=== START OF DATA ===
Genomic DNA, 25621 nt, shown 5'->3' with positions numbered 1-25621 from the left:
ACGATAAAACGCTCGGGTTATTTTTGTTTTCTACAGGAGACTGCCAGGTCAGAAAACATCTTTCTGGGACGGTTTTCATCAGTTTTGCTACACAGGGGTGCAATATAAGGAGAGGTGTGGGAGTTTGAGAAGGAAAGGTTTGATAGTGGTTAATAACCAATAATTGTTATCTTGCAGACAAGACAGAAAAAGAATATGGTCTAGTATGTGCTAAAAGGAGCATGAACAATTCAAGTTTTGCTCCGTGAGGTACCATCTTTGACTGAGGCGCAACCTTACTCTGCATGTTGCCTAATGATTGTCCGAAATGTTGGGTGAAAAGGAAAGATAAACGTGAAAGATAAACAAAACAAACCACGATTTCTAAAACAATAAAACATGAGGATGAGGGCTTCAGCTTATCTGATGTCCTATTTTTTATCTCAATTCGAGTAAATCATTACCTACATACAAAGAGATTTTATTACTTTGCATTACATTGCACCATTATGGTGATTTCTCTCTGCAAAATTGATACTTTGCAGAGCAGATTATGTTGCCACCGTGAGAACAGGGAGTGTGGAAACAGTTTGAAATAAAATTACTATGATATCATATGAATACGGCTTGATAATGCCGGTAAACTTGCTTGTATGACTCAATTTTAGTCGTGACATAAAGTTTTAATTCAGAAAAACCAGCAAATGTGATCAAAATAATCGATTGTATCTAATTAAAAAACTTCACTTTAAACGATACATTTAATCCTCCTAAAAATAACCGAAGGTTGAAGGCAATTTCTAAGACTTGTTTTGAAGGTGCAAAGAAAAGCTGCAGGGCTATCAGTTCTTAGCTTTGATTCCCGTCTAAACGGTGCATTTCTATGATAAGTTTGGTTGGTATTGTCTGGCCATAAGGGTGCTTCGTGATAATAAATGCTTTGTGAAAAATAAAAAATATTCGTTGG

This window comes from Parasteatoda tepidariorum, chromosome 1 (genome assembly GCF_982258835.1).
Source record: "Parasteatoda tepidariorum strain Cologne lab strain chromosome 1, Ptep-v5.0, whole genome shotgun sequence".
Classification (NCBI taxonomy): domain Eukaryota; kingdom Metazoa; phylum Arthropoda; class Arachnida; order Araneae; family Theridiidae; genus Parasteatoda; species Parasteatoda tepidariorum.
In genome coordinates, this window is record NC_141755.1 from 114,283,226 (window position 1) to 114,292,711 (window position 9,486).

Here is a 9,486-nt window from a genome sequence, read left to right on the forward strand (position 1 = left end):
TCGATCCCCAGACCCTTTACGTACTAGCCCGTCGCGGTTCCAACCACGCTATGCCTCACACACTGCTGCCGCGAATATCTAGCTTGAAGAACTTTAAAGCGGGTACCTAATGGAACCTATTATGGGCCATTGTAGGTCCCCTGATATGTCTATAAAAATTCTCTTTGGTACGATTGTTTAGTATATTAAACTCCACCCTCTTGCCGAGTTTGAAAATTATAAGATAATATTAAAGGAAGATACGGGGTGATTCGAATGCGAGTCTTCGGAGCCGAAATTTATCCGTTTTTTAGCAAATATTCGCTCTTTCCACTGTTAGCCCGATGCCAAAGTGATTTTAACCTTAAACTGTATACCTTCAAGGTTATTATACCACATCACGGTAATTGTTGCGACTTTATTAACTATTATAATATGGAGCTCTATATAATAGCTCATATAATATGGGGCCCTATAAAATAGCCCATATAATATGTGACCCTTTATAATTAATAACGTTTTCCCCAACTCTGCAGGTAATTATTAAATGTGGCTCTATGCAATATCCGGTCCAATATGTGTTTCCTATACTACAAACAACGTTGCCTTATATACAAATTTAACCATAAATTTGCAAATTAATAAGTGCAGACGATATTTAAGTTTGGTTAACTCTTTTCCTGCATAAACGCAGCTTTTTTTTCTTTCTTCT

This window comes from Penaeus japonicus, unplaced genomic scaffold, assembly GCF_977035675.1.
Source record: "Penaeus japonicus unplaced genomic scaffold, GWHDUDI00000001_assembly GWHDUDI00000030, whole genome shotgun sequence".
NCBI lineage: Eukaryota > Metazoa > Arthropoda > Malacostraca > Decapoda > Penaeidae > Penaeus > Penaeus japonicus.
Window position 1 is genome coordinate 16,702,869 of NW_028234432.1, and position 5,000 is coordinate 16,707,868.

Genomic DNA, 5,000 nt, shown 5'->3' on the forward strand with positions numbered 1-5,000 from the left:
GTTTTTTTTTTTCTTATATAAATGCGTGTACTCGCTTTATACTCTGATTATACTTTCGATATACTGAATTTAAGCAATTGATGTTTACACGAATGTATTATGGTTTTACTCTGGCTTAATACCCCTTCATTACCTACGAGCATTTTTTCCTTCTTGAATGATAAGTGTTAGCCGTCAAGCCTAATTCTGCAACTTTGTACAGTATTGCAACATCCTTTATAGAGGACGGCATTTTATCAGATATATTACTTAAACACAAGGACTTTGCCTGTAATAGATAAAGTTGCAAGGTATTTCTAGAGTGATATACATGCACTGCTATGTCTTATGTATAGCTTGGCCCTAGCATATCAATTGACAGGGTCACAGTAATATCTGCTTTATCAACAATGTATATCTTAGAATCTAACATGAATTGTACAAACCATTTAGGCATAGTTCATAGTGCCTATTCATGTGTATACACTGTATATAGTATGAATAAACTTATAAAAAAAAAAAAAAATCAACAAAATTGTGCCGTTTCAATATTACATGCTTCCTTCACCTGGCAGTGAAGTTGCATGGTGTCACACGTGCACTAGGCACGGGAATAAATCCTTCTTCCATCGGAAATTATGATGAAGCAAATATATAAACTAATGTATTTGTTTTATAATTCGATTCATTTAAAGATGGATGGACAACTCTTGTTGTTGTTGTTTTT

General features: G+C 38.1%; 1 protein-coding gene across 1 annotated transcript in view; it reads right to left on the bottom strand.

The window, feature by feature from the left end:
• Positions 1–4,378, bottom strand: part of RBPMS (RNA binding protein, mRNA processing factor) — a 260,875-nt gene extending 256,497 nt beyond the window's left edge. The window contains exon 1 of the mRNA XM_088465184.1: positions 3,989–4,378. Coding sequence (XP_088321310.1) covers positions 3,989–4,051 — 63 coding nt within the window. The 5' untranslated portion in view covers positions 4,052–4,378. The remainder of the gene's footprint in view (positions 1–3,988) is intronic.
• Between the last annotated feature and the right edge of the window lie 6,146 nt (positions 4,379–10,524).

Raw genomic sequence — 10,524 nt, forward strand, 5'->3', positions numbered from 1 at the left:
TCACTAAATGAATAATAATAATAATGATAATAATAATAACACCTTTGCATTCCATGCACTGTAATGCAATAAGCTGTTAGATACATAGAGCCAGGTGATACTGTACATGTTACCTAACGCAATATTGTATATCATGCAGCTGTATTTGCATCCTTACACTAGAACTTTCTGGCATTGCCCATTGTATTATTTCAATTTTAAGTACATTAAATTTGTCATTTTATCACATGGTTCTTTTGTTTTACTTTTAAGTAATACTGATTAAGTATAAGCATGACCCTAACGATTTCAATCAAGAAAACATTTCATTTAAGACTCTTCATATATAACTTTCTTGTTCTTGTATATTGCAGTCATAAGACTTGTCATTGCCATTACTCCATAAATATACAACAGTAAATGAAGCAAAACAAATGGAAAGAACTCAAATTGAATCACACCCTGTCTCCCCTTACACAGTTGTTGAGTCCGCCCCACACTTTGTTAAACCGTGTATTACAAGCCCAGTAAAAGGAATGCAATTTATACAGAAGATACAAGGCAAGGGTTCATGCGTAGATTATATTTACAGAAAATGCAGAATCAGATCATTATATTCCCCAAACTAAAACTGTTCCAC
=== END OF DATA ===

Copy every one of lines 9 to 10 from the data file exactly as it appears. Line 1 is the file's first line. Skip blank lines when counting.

This window comes from Penaeus japonicus, unplaced genomic scaffold, assembly GCF_977035675.1.
Source record: "Penaeus japonicus unplaced genomic scaffold, GWHDUDI00000001_assembly GWHDUDI00000030, whole genome shotgun sequence".